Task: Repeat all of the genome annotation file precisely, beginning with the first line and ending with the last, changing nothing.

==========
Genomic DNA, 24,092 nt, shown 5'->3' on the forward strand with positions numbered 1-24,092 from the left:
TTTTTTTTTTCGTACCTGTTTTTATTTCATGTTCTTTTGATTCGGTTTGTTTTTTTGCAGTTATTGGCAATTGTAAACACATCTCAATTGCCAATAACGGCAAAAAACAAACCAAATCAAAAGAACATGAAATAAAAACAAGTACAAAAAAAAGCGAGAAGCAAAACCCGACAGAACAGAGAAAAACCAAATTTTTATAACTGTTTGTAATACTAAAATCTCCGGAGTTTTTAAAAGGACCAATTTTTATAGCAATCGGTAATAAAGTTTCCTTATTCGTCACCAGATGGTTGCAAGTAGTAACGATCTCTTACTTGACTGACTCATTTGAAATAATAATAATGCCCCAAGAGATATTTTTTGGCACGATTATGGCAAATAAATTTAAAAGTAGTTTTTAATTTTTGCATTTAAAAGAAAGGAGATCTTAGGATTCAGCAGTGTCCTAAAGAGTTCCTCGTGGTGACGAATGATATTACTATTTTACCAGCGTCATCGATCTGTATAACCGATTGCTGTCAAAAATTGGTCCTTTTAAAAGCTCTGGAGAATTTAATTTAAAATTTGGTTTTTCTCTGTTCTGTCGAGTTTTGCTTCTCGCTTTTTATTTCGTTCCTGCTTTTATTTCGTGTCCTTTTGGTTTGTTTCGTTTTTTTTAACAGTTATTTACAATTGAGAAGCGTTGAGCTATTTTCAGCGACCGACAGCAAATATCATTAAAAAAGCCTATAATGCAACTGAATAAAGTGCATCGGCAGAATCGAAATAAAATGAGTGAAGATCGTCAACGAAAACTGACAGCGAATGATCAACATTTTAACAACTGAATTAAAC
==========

Genomic DNA, 24,092 nt, shown 5'->3' on the forward strand with positions numbered 1-24,092 from the left:
TTTTTTTTTTCGTACCTGTTTTTATTTCATGTTCTTTTGATTCGGTTTGTTTTTTTGCAGTTATTGGCAATTGTAAACACATCTCAATTGCCAATAACGGCAAAAAACAAACCAAATCAAAAGAACATGAAATAAAAACAAGTACAAAAAAAAGCGAGAAGCAAAACCCGACAGAACAGAGAAAAACCAAATTTTTATAACTGTTTGTAATACTAAAATCTCCGGAGTTTTTAAAAGGACCAATTTTTATAGCAATCGGTAATAAAGTTTCCTTATTCGTCACCAGATGGTTGCAAGTAGTAACGATCTCTTACTTGACTGACTCATTTGAAATAATAATAATGCCCCAAGAGATATTTTTTGGCACGATTATGGCAAATAAATTTAAAAGTAGTTTTTAATTTTTGCATTTAAAAGAAAGGAGATCTTAGGATTCAGCAGTGTCCTAAAGAGTTCCTCGTGGTGACGAATGATATTACTATTTTACCAGCGTCATCGATCTGTATAACCGATTGCTGTCAAAAATTGGTCCTTTTAAAAGCTCTGGAGAATTTAATTTAAAATTTGGTTTTTCTCTGTTCTGTCGAGTTTTGCTTCTCGCTTTTTATTTCGTTCCTGCTTTTATTTCGTGTCCTTTTGGTTTGTTTCGTTTTTTTTAACAGTTATTTACAATTGAGAAGCGTTGAGCTATTTTCAGCGACCGACAGCAAATATCATTAAAAAAGCCTATAATGCAACTGAATAAAGTGCATCGGCAGAATCGAAATAAAATGAGTGAAGATCGTCAACGAAAACTGACAGCGAATGATCAACATTTTAACAACTGAATTAAAC